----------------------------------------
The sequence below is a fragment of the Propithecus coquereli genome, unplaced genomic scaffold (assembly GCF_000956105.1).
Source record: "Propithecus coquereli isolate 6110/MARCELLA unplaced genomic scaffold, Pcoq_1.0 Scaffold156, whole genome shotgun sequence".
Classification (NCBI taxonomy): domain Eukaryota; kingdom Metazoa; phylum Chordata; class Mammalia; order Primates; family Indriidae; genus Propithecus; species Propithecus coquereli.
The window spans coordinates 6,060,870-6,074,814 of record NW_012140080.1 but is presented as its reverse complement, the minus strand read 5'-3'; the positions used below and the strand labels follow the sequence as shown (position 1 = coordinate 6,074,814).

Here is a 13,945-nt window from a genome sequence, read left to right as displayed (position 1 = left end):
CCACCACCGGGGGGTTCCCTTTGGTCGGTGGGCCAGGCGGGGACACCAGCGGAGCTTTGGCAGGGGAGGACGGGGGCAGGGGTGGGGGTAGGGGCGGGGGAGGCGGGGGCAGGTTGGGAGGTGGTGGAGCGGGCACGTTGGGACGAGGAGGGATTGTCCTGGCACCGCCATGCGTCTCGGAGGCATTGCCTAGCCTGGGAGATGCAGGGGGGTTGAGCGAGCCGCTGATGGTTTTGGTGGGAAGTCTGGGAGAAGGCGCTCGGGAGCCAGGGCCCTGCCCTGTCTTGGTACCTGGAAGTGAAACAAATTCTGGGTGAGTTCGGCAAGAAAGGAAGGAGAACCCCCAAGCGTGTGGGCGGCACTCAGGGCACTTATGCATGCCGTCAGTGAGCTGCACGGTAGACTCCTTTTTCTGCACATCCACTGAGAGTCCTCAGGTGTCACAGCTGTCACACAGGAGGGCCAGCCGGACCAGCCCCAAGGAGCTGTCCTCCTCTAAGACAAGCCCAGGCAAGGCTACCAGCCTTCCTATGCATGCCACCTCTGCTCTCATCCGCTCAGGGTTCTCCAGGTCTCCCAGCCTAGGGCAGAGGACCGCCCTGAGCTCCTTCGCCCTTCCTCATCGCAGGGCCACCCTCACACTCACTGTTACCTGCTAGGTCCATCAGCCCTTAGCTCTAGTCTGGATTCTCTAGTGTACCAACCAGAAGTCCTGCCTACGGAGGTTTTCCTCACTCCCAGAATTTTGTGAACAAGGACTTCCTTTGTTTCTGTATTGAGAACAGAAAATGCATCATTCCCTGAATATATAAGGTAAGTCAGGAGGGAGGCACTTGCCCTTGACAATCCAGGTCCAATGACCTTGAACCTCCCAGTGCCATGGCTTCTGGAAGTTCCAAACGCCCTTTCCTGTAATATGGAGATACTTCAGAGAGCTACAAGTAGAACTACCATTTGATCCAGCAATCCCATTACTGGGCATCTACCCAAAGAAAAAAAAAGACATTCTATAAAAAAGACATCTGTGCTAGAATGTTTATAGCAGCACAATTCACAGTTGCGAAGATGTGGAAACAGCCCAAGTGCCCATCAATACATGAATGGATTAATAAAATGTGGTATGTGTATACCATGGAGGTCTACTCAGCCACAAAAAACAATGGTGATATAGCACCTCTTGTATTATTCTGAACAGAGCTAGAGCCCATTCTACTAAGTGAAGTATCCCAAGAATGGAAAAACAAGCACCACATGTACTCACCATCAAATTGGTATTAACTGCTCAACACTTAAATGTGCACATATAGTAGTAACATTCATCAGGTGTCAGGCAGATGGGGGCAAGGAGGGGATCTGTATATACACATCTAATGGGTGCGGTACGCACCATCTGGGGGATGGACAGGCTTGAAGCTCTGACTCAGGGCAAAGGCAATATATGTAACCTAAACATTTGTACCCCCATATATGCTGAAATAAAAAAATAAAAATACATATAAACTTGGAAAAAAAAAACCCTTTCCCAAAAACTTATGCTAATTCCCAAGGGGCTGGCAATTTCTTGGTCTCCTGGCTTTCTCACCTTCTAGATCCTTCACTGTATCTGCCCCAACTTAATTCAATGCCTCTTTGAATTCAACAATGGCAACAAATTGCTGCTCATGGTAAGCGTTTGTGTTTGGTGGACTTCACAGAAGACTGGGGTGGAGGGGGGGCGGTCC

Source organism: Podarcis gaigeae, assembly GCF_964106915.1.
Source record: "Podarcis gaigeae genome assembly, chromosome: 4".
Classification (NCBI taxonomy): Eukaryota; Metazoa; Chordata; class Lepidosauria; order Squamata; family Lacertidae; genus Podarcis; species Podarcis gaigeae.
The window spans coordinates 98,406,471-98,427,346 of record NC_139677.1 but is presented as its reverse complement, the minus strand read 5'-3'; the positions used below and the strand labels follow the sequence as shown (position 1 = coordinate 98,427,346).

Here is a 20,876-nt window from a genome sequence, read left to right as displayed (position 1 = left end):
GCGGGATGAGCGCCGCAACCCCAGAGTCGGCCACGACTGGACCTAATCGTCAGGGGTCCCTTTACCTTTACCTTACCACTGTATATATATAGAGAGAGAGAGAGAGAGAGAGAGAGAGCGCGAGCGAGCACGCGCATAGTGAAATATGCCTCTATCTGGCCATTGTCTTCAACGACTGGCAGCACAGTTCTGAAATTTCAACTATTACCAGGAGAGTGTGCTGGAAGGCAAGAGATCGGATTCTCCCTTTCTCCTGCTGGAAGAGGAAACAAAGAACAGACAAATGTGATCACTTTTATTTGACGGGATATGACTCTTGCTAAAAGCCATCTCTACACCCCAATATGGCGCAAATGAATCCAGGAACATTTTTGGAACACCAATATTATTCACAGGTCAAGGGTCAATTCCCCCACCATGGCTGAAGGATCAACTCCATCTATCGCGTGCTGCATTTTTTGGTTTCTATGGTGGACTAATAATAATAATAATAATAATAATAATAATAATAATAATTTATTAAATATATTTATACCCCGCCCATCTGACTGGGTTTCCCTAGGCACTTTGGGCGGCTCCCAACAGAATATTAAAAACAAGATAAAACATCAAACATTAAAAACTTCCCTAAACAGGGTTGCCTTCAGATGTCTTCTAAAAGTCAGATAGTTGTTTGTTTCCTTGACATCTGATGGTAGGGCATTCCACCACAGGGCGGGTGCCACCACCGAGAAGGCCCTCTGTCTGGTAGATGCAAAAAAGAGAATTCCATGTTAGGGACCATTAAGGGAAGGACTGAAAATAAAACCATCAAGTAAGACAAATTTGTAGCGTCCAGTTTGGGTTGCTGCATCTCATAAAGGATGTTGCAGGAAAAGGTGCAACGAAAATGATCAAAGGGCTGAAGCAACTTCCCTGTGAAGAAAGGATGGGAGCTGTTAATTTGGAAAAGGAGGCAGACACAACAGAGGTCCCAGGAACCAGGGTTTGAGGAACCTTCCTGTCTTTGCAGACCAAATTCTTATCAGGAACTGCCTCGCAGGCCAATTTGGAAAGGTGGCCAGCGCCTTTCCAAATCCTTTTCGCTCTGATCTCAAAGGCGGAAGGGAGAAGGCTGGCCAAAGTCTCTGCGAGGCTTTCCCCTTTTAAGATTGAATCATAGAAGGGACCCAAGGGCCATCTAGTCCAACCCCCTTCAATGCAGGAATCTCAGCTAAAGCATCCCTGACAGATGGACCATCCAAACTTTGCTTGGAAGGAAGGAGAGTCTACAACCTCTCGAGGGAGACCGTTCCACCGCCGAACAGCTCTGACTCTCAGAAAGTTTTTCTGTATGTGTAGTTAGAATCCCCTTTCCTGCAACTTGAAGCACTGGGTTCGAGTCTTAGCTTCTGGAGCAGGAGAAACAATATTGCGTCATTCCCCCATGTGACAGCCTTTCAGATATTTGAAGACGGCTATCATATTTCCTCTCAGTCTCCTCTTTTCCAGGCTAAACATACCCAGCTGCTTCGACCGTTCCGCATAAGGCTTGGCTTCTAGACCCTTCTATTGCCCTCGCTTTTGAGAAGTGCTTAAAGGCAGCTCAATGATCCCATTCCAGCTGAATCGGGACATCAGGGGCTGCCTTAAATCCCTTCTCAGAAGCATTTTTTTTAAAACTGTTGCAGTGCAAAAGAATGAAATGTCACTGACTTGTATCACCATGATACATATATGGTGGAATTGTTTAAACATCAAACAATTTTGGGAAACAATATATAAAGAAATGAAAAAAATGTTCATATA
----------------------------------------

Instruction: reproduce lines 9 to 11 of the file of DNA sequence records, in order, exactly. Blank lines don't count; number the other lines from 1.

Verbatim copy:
Classification (NCBI taxonomy): Eukaryota; Metazoa; Chordata; class Lepidosauria; order Squamata; family Lacertidae; genus Podarcis; species Podarcis gaigeae.
The window spans coordinates 98,406,471-98,427,346 of record NC_139677.1 but is presented as its reverse complement, the minus strand read 5'-3'; the positions used below and the strand labels follow the sequence as shown (position 1 = coordinate 98,427,346).

Here is a 20,876-nt window from a genome sequence, read left to right as displayed (position 1 = left end):